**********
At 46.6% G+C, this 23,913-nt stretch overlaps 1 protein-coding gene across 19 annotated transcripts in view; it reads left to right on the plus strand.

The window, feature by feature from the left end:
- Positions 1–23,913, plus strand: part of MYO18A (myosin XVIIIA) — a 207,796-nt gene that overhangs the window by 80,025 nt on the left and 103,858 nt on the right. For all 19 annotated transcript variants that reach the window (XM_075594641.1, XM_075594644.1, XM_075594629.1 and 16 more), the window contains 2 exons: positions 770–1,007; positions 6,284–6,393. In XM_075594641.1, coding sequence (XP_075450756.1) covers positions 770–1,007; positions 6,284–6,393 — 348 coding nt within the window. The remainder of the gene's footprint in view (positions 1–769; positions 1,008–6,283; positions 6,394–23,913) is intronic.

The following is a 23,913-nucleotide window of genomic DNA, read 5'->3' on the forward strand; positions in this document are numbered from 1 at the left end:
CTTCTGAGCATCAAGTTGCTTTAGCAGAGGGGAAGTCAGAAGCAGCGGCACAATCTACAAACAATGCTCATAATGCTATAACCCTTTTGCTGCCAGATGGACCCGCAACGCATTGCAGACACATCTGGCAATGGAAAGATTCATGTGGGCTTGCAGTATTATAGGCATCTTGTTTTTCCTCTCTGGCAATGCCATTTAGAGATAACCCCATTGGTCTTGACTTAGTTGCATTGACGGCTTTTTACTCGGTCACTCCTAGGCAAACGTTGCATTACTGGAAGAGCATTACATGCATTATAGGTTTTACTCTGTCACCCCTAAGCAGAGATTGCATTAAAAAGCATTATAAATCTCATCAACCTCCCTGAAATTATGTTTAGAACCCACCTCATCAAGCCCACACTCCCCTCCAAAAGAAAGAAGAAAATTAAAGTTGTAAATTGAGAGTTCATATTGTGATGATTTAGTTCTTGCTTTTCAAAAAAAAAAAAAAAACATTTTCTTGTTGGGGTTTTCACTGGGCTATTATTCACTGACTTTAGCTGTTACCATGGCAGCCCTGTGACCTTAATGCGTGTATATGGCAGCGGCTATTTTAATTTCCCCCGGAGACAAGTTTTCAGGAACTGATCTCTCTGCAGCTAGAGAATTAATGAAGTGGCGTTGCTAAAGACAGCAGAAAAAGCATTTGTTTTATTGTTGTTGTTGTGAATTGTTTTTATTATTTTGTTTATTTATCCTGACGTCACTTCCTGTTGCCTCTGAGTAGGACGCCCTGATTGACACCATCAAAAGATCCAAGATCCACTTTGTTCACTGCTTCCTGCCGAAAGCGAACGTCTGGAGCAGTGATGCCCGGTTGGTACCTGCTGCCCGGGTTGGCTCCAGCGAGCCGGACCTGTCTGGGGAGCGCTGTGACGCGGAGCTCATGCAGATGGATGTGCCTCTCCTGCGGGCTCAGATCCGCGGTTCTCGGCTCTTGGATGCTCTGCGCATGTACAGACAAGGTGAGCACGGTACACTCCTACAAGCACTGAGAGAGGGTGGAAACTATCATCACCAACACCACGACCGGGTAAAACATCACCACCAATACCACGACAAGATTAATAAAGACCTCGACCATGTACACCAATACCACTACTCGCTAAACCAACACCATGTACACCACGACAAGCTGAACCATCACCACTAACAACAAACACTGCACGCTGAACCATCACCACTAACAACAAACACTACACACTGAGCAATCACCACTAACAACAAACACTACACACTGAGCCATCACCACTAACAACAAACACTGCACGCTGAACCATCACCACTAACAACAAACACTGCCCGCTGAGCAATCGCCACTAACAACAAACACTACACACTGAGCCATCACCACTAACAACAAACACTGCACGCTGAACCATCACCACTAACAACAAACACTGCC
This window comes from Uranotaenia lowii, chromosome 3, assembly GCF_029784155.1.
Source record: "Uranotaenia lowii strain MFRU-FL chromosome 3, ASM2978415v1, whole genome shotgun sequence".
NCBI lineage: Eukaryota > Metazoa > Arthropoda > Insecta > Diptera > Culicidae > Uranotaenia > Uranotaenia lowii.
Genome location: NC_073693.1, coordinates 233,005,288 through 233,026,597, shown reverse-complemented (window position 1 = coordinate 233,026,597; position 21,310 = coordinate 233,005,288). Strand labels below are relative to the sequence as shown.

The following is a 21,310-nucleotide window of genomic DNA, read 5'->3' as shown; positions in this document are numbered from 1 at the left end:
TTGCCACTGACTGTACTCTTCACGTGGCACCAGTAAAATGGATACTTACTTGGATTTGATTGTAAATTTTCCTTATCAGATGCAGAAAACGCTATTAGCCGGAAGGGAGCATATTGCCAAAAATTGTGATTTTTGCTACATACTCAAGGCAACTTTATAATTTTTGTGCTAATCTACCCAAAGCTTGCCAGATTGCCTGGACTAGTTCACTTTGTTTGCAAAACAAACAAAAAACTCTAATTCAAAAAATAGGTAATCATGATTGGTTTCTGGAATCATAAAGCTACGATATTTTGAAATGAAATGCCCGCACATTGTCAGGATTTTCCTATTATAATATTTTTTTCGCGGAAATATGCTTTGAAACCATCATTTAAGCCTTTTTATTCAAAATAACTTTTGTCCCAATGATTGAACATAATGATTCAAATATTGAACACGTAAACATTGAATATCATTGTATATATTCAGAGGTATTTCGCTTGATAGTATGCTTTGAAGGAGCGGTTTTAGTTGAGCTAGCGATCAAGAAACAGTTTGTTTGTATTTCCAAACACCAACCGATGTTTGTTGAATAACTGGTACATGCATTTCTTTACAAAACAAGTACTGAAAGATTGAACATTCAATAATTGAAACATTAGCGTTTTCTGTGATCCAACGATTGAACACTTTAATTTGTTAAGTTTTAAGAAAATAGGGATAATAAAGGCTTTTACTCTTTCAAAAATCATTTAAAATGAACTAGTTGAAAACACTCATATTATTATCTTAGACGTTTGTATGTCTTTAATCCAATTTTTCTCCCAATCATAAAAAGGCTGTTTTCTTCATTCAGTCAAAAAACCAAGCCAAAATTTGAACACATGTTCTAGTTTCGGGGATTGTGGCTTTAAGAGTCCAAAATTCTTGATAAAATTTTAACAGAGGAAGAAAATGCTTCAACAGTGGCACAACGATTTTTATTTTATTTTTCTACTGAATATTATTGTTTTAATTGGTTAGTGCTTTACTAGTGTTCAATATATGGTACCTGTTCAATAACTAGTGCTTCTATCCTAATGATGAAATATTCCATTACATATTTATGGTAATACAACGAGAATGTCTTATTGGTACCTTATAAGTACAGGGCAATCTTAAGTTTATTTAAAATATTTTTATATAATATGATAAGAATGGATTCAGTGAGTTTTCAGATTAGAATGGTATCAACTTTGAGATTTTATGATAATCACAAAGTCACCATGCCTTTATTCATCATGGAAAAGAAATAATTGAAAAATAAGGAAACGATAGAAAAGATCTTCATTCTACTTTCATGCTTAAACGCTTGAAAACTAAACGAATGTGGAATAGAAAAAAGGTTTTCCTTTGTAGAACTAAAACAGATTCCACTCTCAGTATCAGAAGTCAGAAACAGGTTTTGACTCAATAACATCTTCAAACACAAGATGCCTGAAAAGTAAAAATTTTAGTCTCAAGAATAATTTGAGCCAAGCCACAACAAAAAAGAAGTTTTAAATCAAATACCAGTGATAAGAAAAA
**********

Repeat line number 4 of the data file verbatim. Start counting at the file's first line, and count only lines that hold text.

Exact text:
The following is a 23,913-nucleotide window of genomic DNA, read 5'->3' on the forward strand; positions in this document are numbered from 1 at the left end: